7 Beloved Foods That Started as Trash

Many dishes around the world were actually invented to use up food that would have otherwise gone to waste.

hands putting food waste into trash can
Photo: Getty Images

Food waste is a pervasive problem around the world, with the USDA estimating that it's the fate of 30 to 40 percent of all food produced in the U.S. More and more, innovative companies are taking this issue to task, as businesses like Wtrmln Wtr, Cocomiette, Reveal, and White Moustache repurpose "ugly" watermelons, stale bread, avocado pits, and whey, respectively, to mitigate waste.

Yet, it turns out that we as a society have been doing this for generations. In fact, many beloved dishes around the world were created to use up food byproducts or leftovers. Here are some of our favorites.

1. Burrata

Creamy burrata is a trendy menu item these days, but decadent burrata was actually invented to use up mozzarella's byproducts. The ultra-creamy cheese got its start on the outskirts of Andria in southern Italy in the 1920s, historian Riccardo Campanile told the BBC. Cheesemakers took shreds of leftover mozzarella and cream from fresh milk and stuffed them into casings made from fresh mozzarella, which they blew like balloons into thin, dumpling-like skin.

2. Arancini

According to Italian cooking queen Lidia Bastianich, "there's no such thing as leftover risotto." Indeed, risotto reheated turns mushy and bland — better to form it into balls and fry it! Indeed, Italian rice croquettes "might be an anti-waste recipe," Paris-based private chef Elio Genualdo says.

The croquettes take different forms in different regions of the boot. Sicilian arancini are so named for their resemblance to oranges, given the saffron-spiked rice traditionally used to make them. In Rome, meanwhile, the fritters are called supplì, ostensibly because French soldiers, upon discovering their cheesy center, called them surpris or surprise. The dish is also referred to as supplì al telefono or telephone supplì for a cheese pull as long as a telephone cord.

3. Fried Rice

In Chinese households, fried rice often uses up leftover white rice. For Lucy Chen, executive chef of Bao Family, "it is easier to do with leftover rice, because it has dried out a bit and the grains tend to stick to each other less."

"I find cooking with warm (this can be leftover rice microwaved shortly) or fresh hot rice is much better than with cold rice, because it doesn't cool down the pan drastically when it goes in," she says. "Less cook time means less mixing and mashing of the rice, and development of flavors and textures is rapid and high heat, which is what Chinese wok cuisine is all about."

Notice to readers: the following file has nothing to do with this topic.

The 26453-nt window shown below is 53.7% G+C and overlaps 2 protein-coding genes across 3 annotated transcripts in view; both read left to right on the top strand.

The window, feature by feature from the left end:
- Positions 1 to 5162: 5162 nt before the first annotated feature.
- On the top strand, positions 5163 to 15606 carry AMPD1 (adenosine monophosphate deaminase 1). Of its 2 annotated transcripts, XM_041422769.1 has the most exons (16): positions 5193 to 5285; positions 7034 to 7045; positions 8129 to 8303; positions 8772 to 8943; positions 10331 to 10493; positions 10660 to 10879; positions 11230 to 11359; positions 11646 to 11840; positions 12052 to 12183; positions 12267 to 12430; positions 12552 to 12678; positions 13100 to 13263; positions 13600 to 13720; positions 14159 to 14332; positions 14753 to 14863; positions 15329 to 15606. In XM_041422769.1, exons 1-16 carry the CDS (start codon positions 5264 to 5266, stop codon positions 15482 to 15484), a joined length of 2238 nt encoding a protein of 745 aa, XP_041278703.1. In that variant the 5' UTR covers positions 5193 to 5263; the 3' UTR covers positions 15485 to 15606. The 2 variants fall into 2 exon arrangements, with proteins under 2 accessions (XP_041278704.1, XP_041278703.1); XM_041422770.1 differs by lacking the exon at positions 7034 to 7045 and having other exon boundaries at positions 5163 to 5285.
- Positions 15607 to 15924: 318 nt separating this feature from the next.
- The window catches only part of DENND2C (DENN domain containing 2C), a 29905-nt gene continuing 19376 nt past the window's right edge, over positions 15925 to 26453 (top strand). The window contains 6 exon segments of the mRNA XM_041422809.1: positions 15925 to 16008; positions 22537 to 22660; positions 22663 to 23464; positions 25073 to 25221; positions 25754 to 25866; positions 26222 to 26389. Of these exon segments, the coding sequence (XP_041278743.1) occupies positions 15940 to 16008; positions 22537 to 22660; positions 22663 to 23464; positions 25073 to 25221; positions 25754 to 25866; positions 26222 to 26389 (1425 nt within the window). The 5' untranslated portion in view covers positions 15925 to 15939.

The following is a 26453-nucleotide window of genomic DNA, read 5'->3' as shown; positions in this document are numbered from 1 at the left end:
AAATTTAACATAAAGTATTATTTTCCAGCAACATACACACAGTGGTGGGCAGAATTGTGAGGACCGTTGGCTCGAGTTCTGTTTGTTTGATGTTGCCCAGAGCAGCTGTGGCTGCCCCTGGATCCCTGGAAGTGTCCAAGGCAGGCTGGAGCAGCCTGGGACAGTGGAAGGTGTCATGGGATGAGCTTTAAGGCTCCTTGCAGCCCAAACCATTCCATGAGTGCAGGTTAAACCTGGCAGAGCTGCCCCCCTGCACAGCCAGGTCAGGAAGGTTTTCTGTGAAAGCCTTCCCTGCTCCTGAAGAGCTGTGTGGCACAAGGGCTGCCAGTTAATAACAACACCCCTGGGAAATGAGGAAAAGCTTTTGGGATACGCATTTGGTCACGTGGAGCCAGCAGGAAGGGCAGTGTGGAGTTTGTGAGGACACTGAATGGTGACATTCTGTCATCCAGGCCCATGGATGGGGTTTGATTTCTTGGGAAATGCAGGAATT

Fried rice is also a great way to use up other leftovers: bits and pieces of veg and meat can be repurposed into a delicious meal. "I love how a tiny bit of rice expands to generous volumes when you add egg and other ingredients," Chen says. "A tiny bit of leftovers can turn into a full meal very easily."

4. Migas

A brunch favorite, migas actually got their start as a way to use up leftover tortillas, a story supported by their very name: migas means crumbs in Spanish. Cynthia Pérez, co-owner of Las Manitas Avenue Café in Austin, told the New York Times that the dish was invented by "thrifty poor people" looking to use up stale tortilla bits, which are fried and then scrambled with eggs, spices, and any add-ins you like.

5. Croutons

Croutons got their start as one of a plethora of ways to use up leftover bread. Likely consumed in France as early as the Middle Ages, the word crouton first appeared in 1596. Croutons can be seasoned with anything from herbs to spices to garlic, and be fried or toasted in butter or oil. While croutons most frequently appear in salads in the U.S., in France, they are far more often served as a crunchy topping for soup.

6. French Toast

French toast's origin story is evident in its native name: pain perdu or lost bread. Made with stale bread from the day before, French toast involves adding moisture by way of a simple, sweet custard before baking or frying until golden brown and crispy.

The very first example of this process likely goes back to Ancient Rome; a fifth century B.C. recipe called pan dulcis is very similar to French toast as we know it today.

In France, pain perdu refers to both the sweet, pan-fried French toast we know and love and to baked bread puddings, savory or sweet. In English, we borrow the Italian word strata, meaning layer, for the former.

7. Almond Croissants

Rich, decadent almond croissants got their start at bakeries that hoped to use up unsold pastries from the day before. And in modern Paris, that often remains the case, says Anthony Courteille, owner of Parisian bakery Sain.

"It's either croissants from the day before or croissants that are a little messed up," he says. "Because when you make everything by hand, there will be some that aren't as pretty as others, or that are smaller, or just — the ugly ones, you know? The irregular ones."

These croissant misfits, he explains, are opened and filled with almond paste and syrup before being closed, topped with even more almond paste and slivered almonds, and rebaked. The same can be done with chocolate croissants — pains au chocolat in French — for an even more decadent final result.


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